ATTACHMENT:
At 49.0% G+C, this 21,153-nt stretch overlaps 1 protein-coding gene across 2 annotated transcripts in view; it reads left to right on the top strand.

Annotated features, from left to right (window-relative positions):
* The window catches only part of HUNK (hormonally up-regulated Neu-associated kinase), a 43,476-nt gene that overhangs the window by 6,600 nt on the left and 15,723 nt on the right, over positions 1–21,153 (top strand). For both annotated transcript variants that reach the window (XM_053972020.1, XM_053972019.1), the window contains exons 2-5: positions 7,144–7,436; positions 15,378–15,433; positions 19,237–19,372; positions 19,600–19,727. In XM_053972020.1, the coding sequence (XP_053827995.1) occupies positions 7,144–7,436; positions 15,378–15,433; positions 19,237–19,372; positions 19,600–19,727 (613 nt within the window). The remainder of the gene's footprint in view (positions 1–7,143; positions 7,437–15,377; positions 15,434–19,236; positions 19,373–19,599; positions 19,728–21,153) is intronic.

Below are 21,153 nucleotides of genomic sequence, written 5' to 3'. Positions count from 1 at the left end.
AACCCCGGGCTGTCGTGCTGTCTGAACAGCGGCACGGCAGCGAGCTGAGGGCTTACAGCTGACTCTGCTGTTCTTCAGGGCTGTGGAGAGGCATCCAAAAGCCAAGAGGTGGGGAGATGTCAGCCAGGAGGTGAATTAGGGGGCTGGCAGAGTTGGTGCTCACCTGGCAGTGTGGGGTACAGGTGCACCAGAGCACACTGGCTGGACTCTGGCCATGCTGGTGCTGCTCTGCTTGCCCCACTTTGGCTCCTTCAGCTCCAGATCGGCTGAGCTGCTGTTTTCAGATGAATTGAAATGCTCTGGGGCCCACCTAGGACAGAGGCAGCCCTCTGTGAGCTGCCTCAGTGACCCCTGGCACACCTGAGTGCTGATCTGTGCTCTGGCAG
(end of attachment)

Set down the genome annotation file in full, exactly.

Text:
At 49.0% G+C, this 21,153-nt stretch overlaps 1 protein-coding gene across 2 annotated transcripts in view; it reads left to right on the top strand.

Annotated features, from left to right (window-relative positions):
* The window catches only part of HUNK (hormonally up-regulated Neu-associated kinase), a 43,476-nt gene that overhangs the window by 6,600 nt on the left and 15,723 nt on the right, over positions 1–21,153 (top strand). For both annotated transcript variants that reach the window (XM_053972020.1, XM_053972019.1), the window contains exons 2-5: positions 7,144–7,436; positions 15,378–15,433; positions 19,237–19,372; positions 19,600–19,727. In XM_053972020.1, the coding sequence (XP_053827995.1) occupies positions 7,144–7,436; positions 15,378–15,433; positions 19,237–19,372; positions 19,600–19,727 (613 nt within the window). The remainder of the gene's footprint in view (positions 1–7,143; positions 7,437–15,377; positions 15,434–19,236; positions 19,373–19,599; positions 19,728–21,153) is intronic.

Below are 21,153 nucleotides of genomic sequence, written 5' to 3'. Positions count from 1 at the left end.
AACCCCGGGCTGTCGTGCTGTCTGAACAGCGGCACGGCAGCGAGCTGAGGGCTTACAGCTGACTCTGCTGTTCTTCAGGGCTGTGGAGAGGCATCCAAAAGCCAAGAGGTGGGGAGATGTCAGCCAGGAGGTGAATTAGGGGGCTGGCAGAGTTGGTGCTCACCTGGCAGTGTGGGGTACAGGTGCACCAGAGCACACTGGCTGGACTCTGGCCATGCTGGTGCTGCTCTGCTTGCCCCACTTTGGCTCCTTCAGCTCCAGATCGGCTGAGCTGCTGTTTTCAGATGAATTGAAATGCTCTGGGGCCCACCTAGGACAGAGGCAGCCCTCTGTGAGCTGCCTCAGTGACCCCTGGCACACCTGAGTGCTGATCTGTGCTCTGGCAG